It had worked, after all, hadn’t it, in Scotland in 2014? A close confidant of the Prime Minister told me, when I questioned him about the wisdom of this: “On the contrary, we need more fear. Fear is the only thing that can win it for us . . . We need lots of fear. We need as much fear as we can get.”

But the Scottish parallel proved to be a delusion. First, this kind of “you will lose your pensions, you will lose your jobs” warning infuriated many Scottish voters in 2014, who stuck their fingers in their ears and moved over to the Yes campaign. Second, although in the end threats of doom may have swung things, Scotland was a country of five million people, suffering from a falling oil price and taking a decision about a union that had been around for three centuries. If, right at the end and by a narrow margin, Scots voted two years ago to stay inside the UK, that was not a close enough comparison for this referendum; there were far more people involved, a bigger country, a much looser and more recent union.

It was the specificity of the Project Fear warnings that did most damage: households £4,300 worse off, house prices falling by 18 per cent, and so forth. By being incredibly detailed, the Remain campaigners lost the ear of a dubious public. That meant that the much more frightening warnings by business leaders, talking about companies they knew and understood, didn’t get enough traction. Granted, we still don’t know; Project Fear may be vindicated yet. (The early falls on the money markets and stock markets tell us very little – they may be an overreaction to previous and recent complacency.)

But the most significant reason Project Fear failed was that it was confronted by a larger project of fear: the fear of uncontrolled and uncontrollable migration running, cumulatively, into the millions for many years ahead. Frank lies were told. Gross exaggeration ran riot. This was a fight between people who like living among migrants from Europe and employing them, on the one hand, and those competing against migrants (and failing) for jobs and wages. Neither David Cameron nor Theresa May seemed to have a plausible response to “uncontrolled immigration”. That may be because, inside the EU, there wasn’t one. Jeremy Corbyn responded with interesting ideas about wage rates and employment laws which did not address, at all, central fears about numbers and identity.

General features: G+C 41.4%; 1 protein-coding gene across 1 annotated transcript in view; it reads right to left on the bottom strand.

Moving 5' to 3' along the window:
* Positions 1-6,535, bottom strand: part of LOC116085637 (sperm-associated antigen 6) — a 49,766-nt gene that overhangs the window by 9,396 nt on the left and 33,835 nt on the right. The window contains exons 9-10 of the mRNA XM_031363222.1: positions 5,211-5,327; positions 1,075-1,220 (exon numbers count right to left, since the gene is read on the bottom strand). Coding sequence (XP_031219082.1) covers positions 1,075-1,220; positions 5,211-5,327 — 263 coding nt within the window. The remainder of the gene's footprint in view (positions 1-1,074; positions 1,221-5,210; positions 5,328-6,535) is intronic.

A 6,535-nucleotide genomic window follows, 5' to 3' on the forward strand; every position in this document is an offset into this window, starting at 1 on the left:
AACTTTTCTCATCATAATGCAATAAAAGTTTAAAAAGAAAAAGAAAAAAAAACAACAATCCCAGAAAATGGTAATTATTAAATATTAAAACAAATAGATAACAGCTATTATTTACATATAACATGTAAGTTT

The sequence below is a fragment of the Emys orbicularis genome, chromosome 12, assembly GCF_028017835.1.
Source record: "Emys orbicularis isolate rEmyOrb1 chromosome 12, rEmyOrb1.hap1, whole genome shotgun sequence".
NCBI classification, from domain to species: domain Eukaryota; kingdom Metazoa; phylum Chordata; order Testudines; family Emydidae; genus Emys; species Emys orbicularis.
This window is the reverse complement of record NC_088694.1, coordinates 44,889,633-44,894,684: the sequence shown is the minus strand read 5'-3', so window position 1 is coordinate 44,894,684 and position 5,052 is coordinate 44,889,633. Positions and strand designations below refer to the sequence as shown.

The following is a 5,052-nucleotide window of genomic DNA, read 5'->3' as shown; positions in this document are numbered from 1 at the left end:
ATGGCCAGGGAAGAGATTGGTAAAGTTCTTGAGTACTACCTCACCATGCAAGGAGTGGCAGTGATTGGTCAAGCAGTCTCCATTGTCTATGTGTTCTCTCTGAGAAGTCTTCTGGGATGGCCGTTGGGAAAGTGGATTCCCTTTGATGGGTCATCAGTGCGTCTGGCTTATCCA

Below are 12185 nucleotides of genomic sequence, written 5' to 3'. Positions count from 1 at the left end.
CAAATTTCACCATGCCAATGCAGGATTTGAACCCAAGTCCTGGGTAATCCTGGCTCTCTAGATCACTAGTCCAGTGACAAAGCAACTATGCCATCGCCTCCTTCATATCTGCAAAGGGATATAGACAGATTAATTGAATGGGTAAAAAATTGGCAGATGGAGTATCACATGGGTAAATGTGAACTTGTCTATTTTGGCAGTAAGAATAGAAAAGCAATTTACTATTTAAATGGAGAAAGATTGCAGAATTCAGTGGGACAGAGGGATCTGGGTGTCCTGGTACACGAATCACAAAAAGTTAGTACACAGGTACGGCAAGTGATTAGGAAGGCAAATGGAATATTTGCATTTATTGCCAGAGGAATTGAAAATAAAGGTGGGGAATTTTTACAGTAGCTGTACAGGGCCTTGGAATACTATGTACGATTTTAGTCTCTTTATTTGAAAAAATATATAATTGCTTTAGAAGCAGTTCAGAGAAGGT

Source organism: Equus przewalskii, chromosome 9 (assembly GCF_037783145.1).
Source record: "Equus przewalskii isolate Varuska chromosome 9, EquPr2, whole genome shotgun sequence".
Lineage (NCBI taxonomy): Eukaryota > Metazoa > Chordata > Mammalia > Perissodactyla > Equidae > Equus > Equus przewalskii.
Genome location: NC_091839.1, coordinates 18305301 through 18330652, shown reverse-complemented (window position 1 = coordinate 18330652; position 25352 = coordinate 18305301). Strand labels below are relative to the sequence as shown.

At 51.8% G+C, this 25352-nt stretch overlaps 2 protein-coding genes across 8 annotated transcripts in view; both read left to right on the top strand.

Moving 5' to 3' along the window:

It is on this, above all issues, that “the plain people of England” spoke most compellingly against the elites, from Westminster politicians and Whitehall mandarins to London actresses, pop stars and media grandees. Boris Johnson, Michael Gove and Nigel Farage were absolutely right to point out that immigration from eastern Europe – though it has hugely benefited people who employ drivers and domestic servants, and who want to pay less for their electrical or plumbing repairs – keeps down the wages of indigenous working-class people and, in many cases, makes it harder for them to find work in hotels, in restaurants, on farms and elsewhere. Aggregated economic statistics mean nothing compared to personal experience. If you’ve got nothing, you’ve got nothing to lose. (Well, in fact, you have got something, but it feels that way.) When George Osborne warned of an economic apocalypse, people with nothing who felt they had no opportunities just put their fingers in their ears and went “la-la-la”.

There were people who saw what was happening and understood that disregarded Lower and Middle Britain was fed up to the back teeth and ready to revolt: some trade union leaders – whose job it was, after all, to represent them – and some Labour MPs.

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The Labour leadership, however, seems to have got the message far too late and far too weakly, and that was a function of its own political philosophy. Labour leaders of the Jeremy Corbyn era don’t like to talk about immigration and have based much of their inner-city politics on the rights and causes of migrant communities already in the UK. The menacing noises about a leadership challenge grew louder by the hour and then turned into open revolt.